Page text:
Elgato Wave 3 Microphone Review

Elgato Wave 3 Microphone Review


Whenever you get into the world of microphones you’re having to approach it from two different angles. Firstly, how it functions as a better option than what you have, and how it compares to microphones in a similar price bracket. If you’ve been making do with a headset microphone, or the one on your phone or whatever, then clearly the Elgato Wave 3 is a better option. Any time you take a step up in quality you’ll be better off, and a lot of what the Wave 3 brings to the party is excellent within its price bracket. Unlike keyboards and headsets though a microphone isn’t just about the actual microphone bit, but limiting the noise created by everything else. Normally on a headset microphone it’s so tiny and designed to work an inch from your mouth that it can – everything being relative – barely pick up your voice much less any extraneous noise. The moment you upgrade to a significantly better microphone like the Wave 3 you’ll be aware of how much noise there is around you all the time.

The Wave 3 is designed squarely at the streamers, and particularly those who use OBS. Currently the Wave Link software doesn’t provide any noise cancelling ability, so you either have to use OBS, invest in a dedicated plug-in, or utilise the RTX audio on RTX graphics cards. Hardly the best solution, particularly as we found it picked up a surprising amount of reflected noise and background stuff even in a fairly quiet room. Either Elgato need to add the noise filtering to their Wave Link software, or you need to have a very specific set of hardware to use third party solutions. Because on a GTX or AMD GPU, or if you use Skype, Zoom, Audacity or almost anything else you will need to eggbox your walls and kick the cat out the room. Hopefully this will soon be rectified.

Clearly the Elgato Wave 3 is taking on a trio of obvious other models on the market, but the world of microphones is so vast that it quickly steps into the world of more serious options. However, let’s stack it up against the three main “from a peripheral brand” competitors; the HyperX Quadcast, the Razer Seiren X and the ROG Strix Magnus. In pure numbers terms the HyperX and Magnus can almost immediately be discounted. Because they can also record whole rooms in 360° they have smaller condensers. You’ll only be using cardioid for voice – and indeed recording guitars and the like – so the compromise they have to make to achieve that functionality isn’t worth it for the end user. The Seiren X has a bigger capsule which should give it better performance, although the numbers don’t really back that up. It does have a built in shock mount, but like any built in feature there is a reason that all the external ones exist and it doesn’t particularly work in practise. That is also a claim which can be levelled against the pop filter on the Wave 3.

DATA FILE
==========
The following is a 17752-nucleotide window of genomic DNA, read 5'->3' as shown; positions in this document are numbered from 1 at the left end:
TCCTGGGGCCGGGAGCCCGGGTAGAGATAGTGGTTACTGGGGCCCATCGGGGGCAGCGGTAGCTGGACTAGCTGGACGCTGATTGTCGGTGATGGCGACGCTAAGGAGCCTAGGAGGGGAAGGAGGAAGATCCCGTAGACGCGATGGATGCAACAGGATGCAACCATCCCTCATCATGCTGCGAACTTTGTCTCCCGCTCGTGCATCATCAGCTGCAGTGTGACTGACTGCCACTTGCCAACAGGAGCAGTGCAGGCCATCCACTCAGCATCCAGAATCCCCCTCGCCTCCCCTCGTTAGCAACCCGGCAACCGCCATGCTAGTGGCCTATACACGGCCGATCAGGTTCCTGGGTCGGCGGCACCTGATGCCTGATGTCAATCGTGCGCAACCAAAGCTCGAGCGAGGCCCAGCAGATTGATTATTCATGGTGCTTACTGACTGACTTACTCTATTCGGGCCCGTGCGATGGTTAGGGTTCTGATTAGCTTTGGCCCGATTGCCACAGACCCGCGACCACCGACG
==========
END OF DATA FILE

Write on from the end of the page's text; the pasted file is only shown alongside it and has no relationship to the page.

Pop filters are designed to lessen the plosive problem on microphones. The old Peter Piper picked a peck thing is still a fantastic test for any microphone, and will demonstrate why any music video you see recorded in the booth the singer has both an external pop filter (the circular thing in front of the mic) as well as having it mounted in a shock mount. Internal ones aren’t all that. Better than nothing, for sure, but not a solution. Elgato know this too which is why they sell add-on pop filters and shock baskets. The stand is solid, but that brings its own problems. They recommend you have the microphone about eight inches from your mouth. We don’t know about you but our mouths aren’t in our stomachs. Plus if you’ve got it on your desk you better not type, or touch the desk, because that shock will travel up the stand and create bangs that don’t sound professional. So yes, the Wave 3 is £159, but you almost have to invest in the pop filter and anti-shock mount, and that will necessitate a dedicated microphone stand. Suddenly the price is – even with a cheap Chinese nobrand stand – around £250 to make the most of the Wave 3. Remember our mention of the Rode NT-1A on the first page? That’s not USB so requires an XLR to USB interface. You can get one of the best vfm ones around, the Focusrite Scarlett Solo, with the Rode NT1-A which has a pop filter and anti-vibration mount, for around £260. It’s barely any more money but will annihilate the Wave 3 in audio quality as well as ease of use.

Clearly though, that’s not a plug and play solution. We’re just saying that this particular plug and play solution in the form of the Elgato Wave 3 will crush your current audio setup, and yet also quickly reveal other problems that come from having such a wonderfully sensitive microphone and require further expenditure. But maybe you don’t care about that, maybe you just want a good quality, promise I won’t bang the desk and don’t mind stooping when I talk, USB microphone. Because the problems inherent in this design aren’t unique to the Wave 3 but exist with any similar product like the aforementioned Razer, HyperX or Blue Yeti models on the market. If you’re judging the Wave 3 against it’s like-for-like competition it’s more sensitive, has a bigger capsule than all but the Razer and the built-in gain and monitoring controls are very handy. Nothing in the literature says if the monitoring is zero latency, but it certainly sounded close enough to our ears. If you’ve been going down the road of using all Elgato products for your streaming setup then its ability to blend in with your Stream Deck increases your control and ease of use in one simple step too.

The Elgato Wave 3 is a good first step into the world of better quality audio and can transform your voice if you have the hardware and software to use it to its fullest. Just don’t blame us if it sends you down the audiophile rabbit hole.

Elgato Wave 3 Microphone Review  

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